Eyes in the Wild


Researchers Revealed explores new technologies that researchers are using to study the natural world. Following scientists from the Biodiversity Research Centre at the University of British Columbia, we travel from oceans to deserts and far-off jungles, uncovering the answers to some of our most pressing questions about life on Earth.

In Eyes in the Wild, producer Philippe Roberge and wildlife ecologist Cole Burton lift the lid on the secrets of camera traps and animal selfies in Yellowstone National Park.

A Conservation Biologist’s Perspective

My name is Cole Burton. I’m originally from Guelph, Ontario, and I’m an Assistant Professor in the Faculty of Forestry and a Canada Research Chair in terrestrial mammal conservation. I lead the Wildlife Coexistence Lab (WildCo for short), where we study interactions between people and wildlife. We focus mainly on large-bodied terrestrial mammals—species that that tend to get a lot of public attention, sometimes called “charismatic megafauna”, like caribou, grizzly bears, wolves and lions.

Our lab is interested in understanding how species react to their changing environments, particularly the mounting pressures we as a society are imposing on them by altering the landscapes they live in. We do this using a variety of different methods, but a key tool that we use is what we call camera trapping (also called remote camera surveys), which is a non-invasive technique that allows us to put cameras out in the landscape and let the animals take the pictures. Essentially a kind of true animal selfie. Warm-bodied animals take pictures of themselves by tripping a sensor as they move past these remote cameras. We deploy these across a variety of habitat types and land uses, and they provide us with a wealth of information on many rare and elusive species that are otherwise difficult to detect.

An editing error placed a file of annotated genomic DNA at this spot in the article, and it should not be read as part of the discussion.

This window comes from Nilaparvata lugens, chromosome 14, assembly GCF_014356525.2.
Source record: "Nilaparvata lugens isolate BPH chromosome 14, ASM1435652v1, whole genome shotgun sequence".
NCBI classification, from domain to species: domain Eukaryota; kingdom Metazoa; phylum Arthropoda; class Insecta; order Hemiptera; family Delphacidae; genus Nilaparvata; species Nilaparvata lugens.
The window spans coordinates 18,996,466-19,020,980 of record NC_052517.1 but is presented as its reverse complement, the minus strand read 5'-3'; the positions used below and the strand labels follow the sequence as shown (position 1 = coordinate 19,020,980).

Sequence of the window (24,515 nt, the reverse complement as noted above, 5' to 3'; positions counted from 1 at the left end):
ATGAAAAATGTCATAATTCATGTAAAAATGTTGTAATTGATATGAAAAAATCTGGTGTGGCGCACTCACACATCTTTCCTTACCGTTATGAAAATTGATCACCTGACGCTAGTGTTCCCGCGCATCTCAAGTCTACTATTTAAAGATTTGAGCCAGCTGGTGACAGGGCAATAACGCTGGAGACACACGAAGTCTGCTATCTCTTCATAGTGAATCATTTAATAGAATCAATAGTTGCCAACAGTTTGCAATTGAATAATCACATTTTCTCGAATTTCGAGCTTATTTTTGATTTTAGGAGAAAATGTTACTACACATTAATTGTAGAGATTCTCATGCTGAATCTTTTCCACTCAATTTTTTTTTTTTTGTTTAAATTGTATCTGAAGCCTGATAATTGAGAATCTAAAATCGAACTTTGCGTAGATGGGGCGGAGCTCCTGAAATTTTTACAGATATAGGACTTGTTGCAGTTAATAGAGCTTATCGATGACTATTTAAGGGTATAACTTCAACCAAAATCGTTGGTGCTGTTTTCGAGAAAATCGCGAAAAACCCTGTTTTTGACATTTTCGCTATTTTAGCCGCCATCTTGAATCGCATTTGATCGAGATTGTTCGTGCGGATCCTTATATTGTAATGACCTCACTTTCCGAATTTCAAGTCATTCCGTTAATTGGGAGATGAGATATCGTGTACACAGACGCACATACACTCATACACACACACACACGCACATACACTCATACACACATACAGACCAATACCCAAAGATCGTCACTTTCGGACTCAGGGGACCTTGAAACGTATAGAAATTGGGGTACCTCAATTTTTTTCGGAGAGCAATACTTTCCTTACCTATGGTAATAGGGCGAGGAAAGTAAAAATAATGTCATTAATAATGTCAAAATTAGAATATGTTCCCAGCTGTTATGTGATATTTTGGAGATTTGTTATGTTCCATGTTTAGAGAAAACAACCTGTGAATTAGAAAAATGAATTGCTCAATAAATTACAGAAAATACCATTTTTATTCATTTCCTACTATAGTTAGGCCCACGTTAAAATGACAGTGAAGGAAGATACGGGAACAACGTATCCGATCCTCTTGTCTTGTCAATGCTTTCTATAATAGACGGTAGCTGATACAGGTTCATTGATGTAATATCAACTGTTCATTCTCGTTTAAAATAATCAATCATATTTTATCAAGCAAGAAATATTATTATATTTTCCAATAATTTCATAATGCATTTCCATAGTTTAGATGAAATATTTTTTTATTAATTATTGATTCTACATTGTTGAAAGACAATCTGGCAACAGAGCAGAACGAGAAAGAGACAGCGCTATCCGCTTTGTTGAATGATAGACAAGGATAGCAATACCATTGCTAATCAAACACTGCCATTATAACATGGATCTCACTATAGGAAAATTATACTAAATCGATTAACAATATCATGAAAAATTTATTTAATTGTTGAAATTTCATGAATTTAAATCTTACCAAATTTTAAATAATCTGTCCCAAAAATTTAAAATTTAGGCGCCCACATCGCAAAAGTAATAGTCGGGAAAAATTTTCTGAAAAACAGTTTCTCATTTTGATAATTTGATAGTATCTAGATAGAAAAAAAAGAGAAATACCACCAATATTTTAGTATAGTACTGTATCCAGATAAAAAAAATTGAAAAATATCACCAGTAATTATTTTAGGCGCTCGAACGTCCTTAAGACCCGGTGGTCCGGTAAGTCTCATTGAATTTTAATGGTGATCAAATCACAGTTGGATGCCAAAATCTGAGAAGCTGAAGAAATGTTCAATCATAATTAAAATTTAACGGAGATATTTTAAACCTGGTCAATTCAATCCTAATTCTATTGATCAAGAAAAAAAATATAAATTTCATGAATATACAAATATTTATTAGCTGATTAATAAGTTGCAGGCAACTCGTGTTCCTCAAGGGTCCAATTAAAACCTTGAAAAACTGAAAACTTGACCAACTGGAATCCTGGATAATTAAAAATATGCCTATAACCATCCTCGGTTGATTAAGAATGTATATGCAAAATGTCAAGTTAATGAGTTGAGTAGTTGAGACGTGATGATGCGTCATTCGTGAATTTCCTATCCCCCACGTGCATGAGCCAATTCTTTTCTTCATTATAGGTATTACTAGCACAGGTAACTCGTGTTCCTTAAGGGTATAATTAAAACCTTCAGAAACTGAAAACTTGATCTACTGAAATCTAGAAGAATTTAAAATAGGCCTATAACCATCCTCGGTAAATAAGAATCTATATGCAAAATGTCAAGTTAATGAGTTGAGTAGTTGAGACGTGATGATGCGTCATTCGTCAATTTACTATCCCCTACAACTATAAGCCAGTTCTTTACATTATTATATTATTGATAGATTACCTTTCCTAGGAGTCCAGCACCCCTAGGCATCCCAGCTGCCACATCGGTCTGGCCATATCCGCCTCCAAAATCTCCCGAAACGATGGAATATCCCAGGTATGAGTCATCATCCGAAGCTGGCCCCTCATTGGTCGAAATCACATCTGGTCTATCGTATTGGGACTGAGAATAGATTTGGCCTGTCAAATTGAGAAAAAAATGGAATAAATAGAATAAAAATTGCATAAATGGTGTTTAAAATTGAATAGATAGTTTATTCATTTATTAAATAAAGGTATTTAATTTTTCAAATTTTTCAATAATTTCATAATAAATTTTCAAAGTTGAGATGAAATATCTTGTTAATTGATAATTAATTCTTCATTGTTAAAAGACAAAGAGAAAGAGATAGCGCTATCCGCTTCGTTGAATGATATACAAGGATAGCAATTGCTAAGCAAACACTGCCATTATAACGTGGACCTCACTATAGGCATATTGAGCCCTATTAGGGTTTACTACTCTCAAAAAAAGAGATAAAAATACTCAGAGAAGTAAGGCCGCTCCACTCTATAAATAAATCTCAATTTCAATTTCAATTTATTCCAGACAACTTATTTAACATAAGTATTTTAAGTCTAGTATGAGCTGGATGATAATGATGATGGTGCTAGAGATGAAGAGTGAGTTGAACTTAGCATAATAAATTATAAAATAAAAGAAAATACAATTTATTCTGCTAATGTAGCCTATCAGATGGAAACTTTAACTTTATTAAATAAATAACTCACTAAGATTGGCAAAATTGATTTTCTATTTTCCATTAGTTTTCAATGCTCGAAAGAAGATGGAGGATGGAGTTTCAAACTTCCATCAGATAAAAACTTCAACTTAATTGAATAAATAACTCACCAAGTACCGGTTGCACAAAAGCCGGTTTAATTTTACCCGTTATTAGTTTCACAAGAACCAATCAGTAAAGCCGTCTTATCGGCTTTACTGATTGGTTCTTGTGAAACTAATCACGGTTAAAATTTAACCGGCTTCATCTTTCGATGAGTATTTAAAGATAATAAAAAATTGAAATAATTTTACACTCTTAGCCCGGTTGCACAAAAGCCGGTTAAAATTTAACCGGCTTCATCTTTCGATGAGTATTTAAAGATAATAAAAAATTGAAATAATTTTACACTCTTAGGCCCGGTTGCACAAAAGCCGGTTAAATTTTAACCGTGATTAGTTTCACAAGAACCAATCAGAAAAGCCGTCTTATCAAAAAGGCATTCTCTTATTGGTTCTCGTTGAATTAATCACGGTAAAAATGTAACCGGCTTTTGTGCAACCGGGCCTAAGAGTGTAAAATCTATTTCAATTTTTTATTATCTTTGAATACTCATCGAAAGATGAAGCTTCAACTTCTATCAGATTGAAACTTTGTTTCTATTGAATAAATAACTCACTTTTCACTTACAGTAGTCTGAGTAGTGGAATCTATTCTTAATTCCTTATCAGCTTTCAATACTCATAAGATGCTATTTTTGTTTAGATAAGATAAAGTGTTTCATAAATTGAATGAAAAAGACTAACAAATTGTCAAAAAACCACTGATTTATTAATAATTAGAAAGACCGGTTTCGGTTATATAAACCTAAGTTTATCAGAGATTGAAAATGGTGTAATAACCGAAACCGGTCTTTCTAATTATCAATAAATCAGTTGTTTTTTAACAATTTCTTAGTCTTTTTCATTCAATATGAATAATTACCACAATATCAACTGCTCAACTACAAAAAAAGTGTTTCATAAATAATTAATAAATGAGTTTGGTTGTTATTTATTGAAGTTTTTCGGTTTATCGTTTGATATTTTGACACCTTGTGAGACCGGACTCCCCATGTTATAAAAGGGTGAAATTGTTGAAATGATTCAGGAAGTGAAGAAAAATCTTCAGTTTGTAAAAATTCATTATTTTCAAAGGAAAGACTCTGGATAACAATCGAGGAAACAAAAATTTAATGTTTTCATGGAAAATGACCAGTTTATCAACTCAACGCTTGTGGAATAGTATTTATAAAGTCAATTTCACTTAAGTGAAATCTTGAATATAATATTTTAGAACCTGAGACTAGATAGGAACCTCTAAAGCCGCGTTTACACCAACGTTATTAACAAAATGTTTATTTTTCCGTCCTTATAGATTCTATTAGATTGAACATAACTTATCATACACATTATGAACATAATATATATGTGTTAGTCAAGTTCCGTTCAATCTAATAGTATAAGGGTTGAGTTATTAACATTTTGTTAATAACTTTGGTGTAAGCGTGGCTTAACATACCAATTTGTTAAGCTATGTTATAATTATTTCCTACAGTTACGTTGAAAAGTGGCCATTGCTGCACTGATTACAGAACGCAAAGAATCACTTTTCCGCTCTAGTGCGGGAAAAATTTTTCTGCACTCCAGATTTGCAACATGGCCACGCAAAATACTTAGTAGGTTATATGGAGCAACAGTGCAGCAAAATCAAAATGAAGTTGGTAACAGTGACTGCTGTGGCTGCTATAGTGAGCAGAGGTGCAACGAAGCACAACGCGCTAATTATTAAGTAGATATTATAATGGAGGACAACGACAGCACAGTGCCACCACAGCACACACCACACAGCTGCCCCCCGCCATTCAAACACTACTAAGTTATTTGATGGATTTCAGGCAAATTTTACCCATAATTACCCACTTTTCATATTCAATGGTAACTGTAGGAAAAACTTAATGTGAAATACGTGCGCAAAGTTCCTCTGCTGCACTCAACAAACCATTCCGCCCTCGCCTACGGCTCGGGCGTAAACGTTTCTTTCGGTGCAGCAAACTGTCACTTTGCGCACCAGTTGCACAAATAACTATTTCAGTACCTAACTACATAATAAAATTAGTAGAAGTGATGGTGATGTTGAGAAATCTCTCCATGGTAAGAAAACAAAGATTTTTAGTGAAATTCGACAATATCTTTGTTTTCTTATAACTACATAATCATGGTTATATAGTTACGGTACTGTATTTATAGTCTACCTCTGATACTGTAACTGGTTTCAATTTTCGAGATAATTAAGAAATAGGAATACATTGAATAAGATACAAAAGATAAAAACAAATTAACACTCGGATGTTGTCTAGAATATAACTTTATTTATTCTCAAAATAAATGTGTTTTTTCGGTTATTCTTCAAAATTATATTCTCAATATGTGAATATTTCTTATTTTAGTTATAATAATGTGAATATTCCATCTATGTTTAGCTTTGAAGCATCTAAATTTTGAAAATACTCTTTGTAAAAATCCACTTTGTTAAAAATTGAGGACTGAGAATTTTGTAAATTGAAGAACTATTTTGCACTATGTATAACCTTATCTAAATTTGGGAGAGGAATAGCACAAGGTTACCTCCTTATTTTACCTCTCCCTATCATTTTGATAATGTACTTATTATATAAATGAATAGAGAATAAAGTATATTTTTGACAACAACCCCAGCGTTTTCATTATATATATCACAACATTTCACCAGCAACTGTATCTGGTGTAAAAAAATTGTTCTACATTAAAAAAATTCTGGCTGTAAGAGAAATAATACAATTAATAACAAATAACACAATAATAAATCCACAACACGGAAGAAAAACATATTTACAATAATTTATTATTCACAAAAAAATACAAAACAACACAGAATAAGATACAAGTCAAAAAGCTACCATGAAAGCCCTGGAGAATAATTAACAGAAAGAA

I first used camera traps during my PhD work in Ghana, West Africa. We were using old analog film cameras, which were quite difficult to work with. We could only get 24 or 36 pictures at a time (until the roll was filled up) and sometimes we had very poor-quality photos—particularly as we had to transport and develop the film in remote, humid, tropical conditions. But these days those limitations have been removed as digital camera technology has exploded. With the costs coming down and quality increasing, we can now gather huge quantities of data—really clear, crisp images—on these species in a cost-effective manner.

The great thing about camera traps is that they’re out there doing work for us all the time. If we had to send our field staff out to monitor animals around the clock, the costs would be completely prohibitive, and animals might avoid the observers. Whereas we can set a camera up and leave it out for months, or in some cases a year or longer, and it continues to record information. It’s triggered by both the motion of animals moving past it as well as a differential in heat, so it captures warm-bodied animals that have a higher heat than the ambient environment. It’s a very effective method for gathering a lot of information on wildlife and their environments.

We call our lab the Wildlife Coexistence lab because we’re focused on doing science that can support coexistence between human society and these species that require large areas of habitat and low disturbance. As we consider how to coexist with wildlife, we realize that we need good information on how wildlife are responding to their changing environments. And that’s why this information from our camera surveys is important to help us navigate the trade-offs between conservation and development.

One of the things we’re trying to do with our with our remote camera research is develop a network of collaborators and a community of practice. We know that many researchers, government biologists, and industry biologists are using camera traps, but right now they’re mostly using them in isolation. We believe that if we can bring these people together and share information across projects and regions, we can start to get the kind of large-scale information we need to inform our management of large landscapes. This is critical to conducting what we call “adaptive management”, where we use the way society is changing landscapes as experimental “treatments” and design our coordinated surveys to get stronger evidence to inform management actions. Camera traps are one important tool that can help us ask questions at the large scales that are needed to inform landscape management and human-wildlife coexistence.

You can learn more about the Wildlife Coexistence Lab and its work on Cole Burton’s website, and by catching up with the latest issue of Branchlines:



Behind the Scenes